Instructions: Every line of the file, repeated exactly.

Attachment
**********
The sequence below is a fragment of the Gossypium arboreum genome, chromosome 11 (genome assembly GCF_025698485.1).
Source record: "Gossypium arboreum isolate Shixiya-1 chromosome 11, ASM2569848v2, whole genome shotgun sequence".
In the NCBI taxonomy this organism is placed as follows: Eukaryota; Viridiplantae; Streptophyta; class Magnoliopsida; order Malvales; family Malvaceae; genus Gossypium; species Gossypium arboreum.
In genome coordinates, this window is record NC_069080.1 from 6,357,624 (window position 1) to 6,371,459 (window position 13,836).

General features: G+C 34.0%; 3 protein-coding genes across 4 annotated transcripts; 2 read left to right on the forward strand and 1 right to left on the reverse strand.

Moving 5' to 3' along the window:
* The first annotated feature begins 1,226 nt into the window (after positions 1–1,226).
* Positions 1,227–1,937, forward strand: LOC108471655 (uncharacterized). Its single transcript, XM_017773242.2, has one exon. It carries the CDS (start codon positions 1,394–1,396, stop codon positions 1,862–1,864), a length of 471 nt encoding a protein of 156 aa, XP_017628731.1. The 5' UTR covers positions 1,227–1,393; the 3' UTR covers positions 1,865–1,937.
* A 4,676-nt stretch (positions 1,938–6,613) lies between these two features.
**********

The sequence below is a fragment of the Gossypium arboreum genome, chromosome 11 (genome assembly GCF_025698485.1).
Source record: "Gossypium arboreum isolate Shixiya-1 chromosome 11, ASM2569848v2, whole genome shotgun sequence".
In the NCBI taxonomy this organism is placed as follows: Eukaryota; Viridiplantae; Streptophyta; class Magnoliopsida; order Malvales; family Malvaceae; genus Gossypium; species Gossypium arboreum.
In genome coordinates, this window is record NC_069080.1 from 6,357,624 (window position 1) to 6,371,459 (window position 13,836).

General features: G+C 34.0%; 3 protein-coding genes across 4 annotated transcripts; 2 read left to right on the forward strand and 1 right to left on the reverse strand.

Moving 5' to 3' along the window:
* The first annotated feature begins 1,226 nt into the window (after positions 1–1,226).
* Positions 1,227–1,937, forward strand: LOC108471655 (uncharacterized). Its single transcript, XM_017773242.2, has one exon. It carries the CDS (start codon positions 1,394–1,396, stop codon positions 1,862–1,864), a length of 471 nt encoding a protein of 156 aa, XP_017628731.1. The 5' UTR covers positions 1,227–1,393; the 3' UTR covers positions 1,865–1,937.
* A 4,676-nt stretch (positions 1,938–6,613) lies between these two features.